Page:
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Should new publishers fear the iPad? Does the iPad’s success create uncertainty?
Every month, I try to do a gut check. For those who don’t know what this is, allow me to explain. Every month, I create a mental note detailing my progress and my desired progress per semester. I mentioned in prior posts that relocating from Florida was not cheap especially in this recession. Moreover, I mentioned this program is an investment that can enhance my professional prospects.
The gut checks ensure that I’m getting a return on my investment.
Additionally, they ensure that I’m keeping myself up to date with the industry’s new developments. One of the most exciting developments is the iPad. As a consumer, I enjoy the device. However, as a novice publisher I have to wonder how its popularity affects my career prospects.
I’m entering an industry that is undergoing some serious changes. Is the iPad my friend or foe?
Traditional publishers are fighting against declining sales, authors are migrating to digital and emerging technologies. With all this chaos, it’s a wonder universities don’t eliminate publishing programs entirely. Pessimists would have me believe, I’m wasting my time entering a dying profession. My gut check requires me to ask the same thing.
First, I have to admit that pessimists are partly right. It is a waste of time for publishing programs to emphasize traditional print without regarding digital. Fortunately my program director loves emerging technologies and would not stand for this exclusion. As an aspiring publisher, I’ve found it beneficial to familiarize myself with both worlds. I have to keep in mind that my future employer or client may not be as familiar with digital books or its technologies.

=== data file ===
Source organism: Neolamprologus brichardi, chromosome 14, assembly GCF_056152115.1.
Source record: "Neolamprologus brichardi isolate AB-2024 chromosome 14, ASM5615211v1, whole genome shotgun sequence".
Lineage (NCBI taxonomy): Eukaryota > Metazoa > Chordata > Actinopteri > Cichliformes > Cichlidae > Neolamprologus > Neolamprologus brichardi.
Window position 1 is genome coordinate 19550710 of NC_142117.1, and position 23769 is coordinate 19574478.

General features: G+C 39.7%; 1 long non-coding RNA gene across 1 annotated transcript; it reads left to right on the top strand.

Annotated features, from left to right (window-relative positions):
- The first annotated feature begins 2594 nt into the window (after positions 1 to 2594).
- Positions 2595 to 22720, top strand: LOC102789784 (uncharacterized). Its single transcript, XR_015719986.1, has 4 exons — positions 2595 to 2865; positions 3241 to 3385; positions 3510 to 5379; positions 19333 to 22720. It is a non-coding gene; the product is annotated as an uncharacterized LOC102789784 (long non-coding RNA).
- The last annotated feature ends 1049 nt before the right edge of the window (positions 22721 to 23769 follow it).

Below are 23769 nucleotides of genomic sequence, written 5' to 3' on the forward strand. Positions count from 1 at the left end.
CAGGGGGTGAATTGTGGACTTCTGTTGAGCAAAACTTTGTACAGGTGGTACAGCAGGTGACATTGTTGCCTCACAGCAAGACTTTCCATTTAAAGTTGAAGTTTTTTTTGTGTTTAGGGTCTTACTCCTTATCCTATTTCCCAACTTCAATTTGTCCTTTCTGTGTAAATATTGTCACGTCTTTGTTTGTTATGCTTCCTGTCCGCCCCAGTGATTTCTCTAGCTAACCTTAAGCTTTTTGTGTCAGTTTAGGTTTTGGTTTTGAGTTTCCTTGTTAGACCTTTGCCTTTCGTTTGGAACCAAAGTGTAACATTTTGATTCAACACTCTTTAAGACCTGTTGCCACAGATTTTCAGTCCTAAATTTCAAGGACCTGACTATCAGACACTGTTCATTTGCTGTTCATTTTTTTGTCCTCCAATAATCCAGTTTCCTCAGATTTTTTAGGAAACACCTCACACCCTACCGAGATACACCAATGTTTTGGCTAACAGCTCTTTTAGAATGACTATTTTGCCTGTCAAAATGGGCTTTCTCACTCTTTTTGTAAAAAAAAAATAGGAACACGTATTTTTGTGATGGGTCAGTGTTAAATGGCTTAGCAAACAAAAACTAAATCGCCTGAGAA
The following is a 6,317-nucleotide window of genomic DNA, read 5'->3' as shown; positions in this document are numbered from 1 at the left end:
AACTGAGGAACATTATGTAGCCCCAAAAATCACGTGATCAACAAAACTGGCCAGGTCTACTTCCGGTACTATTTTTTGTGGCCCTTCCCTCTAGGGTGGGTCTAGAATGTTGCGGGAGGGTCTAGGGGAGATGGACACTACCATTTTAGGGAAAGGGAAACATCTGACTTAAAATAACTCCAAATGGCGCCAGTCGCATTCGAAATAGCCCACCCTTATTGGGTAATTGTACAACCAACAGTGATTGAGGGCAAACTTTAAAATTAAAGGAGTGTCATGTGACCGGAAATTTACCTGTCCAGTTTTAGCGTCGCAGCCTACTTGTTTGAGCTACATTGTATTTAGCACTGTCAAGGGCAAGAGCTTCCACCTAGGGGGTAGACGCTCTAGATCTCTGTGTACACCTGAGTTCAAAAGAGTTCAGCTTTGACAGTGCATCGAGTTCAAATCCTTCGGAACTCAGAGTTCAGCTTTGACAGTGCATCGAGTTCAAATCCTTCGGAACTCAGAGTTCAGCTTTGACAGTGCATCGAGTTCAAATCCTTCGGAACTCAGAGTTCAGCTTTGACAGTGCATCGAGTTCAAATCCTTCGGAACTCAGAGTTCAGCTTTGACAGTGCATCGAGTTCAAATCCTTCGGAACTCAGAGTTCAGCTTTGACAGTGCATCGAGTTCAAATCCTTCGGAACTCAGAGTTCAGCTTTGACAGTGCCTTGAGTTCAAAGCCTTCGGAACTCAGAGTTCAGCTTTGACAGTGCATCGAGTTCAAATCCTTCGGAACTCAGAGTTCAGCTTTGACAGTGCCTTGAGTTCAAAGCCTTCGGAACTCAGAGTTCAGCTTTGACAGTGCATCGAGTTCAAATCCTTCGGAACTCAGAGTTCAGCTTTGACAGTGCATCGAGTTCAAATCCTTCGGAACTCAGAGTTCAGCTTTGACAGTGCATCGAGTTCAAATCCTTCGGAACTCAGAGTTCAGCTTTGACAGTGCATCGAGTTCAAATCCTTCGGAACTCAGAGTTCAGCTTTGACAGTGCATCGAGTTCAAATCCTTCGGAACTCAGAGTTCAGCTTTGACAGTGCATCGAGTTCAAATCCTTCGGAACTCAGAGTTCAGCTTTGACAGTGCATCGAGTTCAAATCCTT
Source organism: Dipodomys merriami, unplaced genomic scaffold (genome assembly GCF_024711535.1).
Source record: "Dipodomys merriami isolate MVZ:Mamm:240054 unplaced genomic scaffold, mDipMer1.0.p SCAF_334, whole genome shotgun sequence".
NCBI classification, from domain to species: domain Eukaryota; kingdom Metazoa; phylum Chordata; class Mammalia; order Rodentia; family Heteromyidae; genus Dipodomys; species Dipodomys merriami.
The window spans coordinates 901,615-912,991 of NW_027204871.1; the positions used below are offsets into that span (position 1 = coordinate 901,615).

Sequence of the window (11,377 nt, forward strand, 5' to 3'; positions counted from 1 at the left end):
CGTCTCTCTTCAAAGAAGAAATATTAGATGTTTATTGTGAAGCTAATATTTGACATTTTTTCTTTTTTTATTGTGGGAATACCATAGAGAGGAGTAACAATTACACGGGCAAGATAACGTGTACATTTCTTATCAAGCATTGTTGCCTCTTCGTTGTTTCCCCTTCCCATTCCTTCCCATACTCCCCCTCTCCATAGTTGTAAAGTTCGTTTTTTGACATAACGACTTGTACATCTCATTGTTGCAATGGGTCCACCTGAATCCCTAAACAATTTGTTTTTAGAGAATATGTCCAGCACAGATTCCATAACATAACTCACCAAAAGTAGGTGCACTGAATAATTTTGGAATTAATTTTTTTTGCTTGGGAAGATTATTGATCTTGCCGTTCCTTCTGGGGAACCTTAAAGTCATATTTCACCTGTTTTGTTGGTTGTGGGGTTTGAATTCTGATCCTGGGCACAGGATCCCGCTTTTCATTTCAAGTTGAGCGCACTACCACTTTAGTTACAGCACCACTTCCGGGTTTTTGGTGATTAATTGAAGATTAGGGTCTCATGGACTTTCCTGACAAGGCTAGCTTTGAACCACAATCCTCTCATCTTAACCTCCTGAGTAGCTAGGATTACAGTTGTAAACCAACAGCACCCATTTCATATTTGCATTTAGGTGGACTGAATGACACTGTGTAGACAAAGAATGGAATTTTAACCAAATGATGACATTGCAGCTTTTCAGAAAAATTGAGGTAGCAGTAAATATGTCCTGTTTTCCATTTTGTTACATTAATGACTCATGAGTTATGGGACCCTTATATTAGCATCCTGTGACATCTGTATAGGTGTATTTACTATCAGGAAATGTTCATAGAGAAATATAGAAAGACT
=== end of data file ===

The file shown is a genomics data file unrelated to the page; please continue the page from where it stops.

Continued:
Surprisingly, many publishers do not have departments that exclusively handle digital books. This fact benefits new publishers.
Which brings me to my second point, traditional publishing is not dying. On the contrary, it’s going through a transition. Aspiring publishers should be aware that emerging technology signifies a change in business procedures. Of course this change won’t occur overnight. Still, someday traditional publishers will have departments that solely handle e-books, tablets or mobile titles. As a novice, one of my roles is embracing new technology and helping develop content for appropriate reading formats.
Emerging technology is teaching me that content and canvasses determine the reading experience. Not every book needs to be on an e-reader, some are better on the iPad. Conversely, not every book needs an app, some are better in print.
My gut checks help me assess the industry and carve out a career for myself.
Unfortunately, I cannot change the fact that this transition has cost many jobs. Still, I can make myself marketable by continuing to have an open mind.
I don’t share the belief that new technologies are evil.
On the contrary, I perform my gut checks to ensure I’m fully equipped to handle the combat zone. I have to be aware that the iPad and e-readers are here to stay.
An EPublisher Confesses